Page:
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5 Dermatologist-approved spot treatments to get rid of a pimple fast

Good news and bad: There’s no secret ingredient to beating a breakout.

But as you’ll notice, no one is showing up to the Golden Globes or the Grammys with blackheads. According to New York dermatologist Dr. Hadley King, between a regular smart skin care regimen and emergency spot-treatment, you can tame zits just in time for your version of an awards show.

1. For sensitive skin

Image: Aczone
According to Dr. King, Aczone works on sensitive skin “because its unique ingredient dapsone is much less drying and irritating” than other topicals. (See a dermatologist for prescription).

2. For oily skin

Image: ClarityMD
King recommends salicylic acid for oily skin. We love ClarityMD Clarifying Serum, formulated with one percent SA — gentle to use on your whole face but strong enough to fight acne. (, $50 with cleanser and sponge)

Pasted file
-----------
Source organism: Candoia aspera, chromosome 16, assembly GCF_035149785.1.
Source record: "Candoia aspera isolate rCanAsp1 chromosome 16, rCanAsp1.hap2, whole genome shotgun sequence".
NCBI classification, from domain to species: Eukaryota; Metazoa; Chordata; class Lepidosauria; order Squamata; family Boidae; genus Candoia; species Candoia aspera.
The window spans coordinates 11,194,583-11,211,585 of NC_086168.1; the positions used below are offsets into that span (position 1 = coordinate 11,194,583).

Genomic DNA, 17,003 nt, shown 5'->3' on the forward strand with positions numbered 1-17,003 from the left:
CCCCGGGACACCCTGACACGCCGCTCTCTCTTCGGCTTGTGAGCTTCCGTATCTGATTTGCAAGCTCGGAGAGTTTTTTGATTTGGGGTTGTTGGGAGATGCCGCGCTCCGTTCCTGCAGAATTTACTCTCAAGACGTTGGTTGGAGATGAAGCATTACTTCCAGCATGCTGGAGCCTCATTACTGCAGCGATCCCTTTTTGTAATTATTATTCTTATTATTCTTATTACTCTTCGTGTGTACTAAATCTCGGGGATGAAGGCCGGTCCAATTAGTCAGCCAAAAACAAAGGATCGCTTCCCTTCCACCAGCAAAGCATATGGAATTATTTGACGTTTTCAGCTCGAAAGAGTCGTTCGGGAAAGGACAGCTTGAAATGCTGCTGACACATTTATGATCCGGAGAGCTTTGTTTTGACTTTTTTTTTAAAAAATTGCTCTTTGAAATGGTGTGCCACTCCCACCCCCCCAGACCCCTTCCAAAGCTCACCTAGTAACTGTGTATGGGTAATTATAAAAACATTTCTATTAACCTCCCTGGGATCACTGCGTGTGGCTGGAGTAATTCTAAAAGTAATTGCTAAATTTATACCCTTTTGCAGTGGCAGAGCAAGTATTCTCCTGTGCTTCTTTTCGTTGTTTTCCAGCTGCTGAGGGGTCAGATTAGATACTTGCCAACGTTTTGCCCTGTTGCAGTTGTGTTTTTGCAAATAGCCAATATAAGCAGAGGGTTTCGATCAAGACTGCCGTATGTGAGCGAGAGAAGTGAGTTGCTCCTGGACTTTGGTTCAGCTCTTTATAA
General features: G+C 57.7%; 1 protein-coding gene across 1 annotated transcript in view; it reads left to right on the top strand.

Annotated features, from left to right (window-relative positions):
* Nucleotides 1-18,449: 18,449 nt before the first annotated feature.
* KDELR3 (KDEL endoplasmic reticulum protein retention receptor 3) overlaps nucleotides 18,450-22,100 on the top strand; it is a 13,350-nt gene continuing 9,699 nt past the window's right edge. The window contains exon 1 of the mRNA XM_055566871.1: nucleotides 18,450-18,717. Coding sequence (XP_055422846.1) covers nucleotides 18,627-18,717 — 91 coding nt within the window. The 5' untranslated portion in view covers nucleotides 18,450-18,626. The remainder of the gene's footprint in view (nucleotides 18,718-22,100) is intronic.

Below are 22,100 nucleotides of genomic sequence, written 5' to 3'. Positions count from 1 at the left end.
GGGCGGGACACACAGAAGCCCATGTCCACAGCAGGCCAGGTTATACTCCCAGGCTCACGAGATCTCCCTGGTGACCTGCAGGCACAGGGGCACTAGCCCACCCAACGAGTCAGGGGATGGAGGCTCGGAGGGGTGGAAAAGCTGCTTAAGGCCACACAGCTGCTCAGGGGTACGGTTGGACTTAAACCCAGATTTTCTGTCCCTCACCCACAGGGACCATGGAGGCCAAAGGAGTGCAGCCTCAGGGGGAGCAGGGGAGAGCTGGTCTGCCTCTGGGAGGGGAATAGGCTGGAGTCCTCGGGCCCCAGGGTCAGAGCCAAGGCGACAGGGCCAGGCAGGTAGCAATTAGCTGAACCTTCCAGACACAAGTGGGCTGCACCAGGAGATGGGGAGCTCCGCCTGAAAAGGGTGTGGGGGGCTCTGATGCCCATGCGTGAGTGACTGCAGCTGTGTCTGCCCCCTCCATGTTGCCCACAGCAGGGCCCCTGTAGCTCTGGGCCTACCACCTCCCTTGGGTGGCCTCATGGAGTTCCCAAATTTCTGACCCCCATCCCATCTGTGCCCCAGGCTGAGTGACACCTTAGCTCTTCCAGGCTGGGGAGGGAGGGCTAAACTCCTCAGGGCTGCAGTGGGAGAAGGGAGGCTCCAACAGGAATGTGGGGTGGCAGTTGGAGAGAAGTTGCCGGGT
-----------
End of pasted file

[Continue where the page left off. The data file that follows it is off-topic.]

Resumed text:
3. For cystic bumps

If you’re looking to beat a hard, under the skin bump fast, your best bet is a cortisone shot. Dr. King suggests heading to your derm as soon as the zit appears for maximum effect. Keep in mind, these treatments cost at least $100 and may not be covered by insurance.

More: How to tell the difference between cystic acne and a pimple that will heal itself

4. Gentle exfoliation is key

Instrumental Beauty
Image: Instrumental Beauty

Exfoliation should be part of your regular routine, but in winter especially there’s no need to totally strip your face of oils. King loves the Sonic Facial Brush for an exfoliation that’ll leave you feeling clean, not naked. (Instrumental Beauty, $80)

5. Try a gentle peel

Dr. Dennis Gross
Image: Dr. Dennis Gross

If you know you’ll need to glow in two weeks (brides, I’m looking at you) King recommends a gentle peel to ensure clean skin. It’s best to do a dry run ahead of time to make sure you know how your skin responds — for newbies, we love the smooth + flawless starter pack from Dr. Dennis Gross. (Sephora, $48)

6. Skip the DIY

There’s a time and a place for natural remedies, but a new breakout is not the time to test out your grandmother’s famous homemade facemask. King warns to be cautious about trying DIY treatments like toothpaste or tea tree oil, which can be irritating to the skin.

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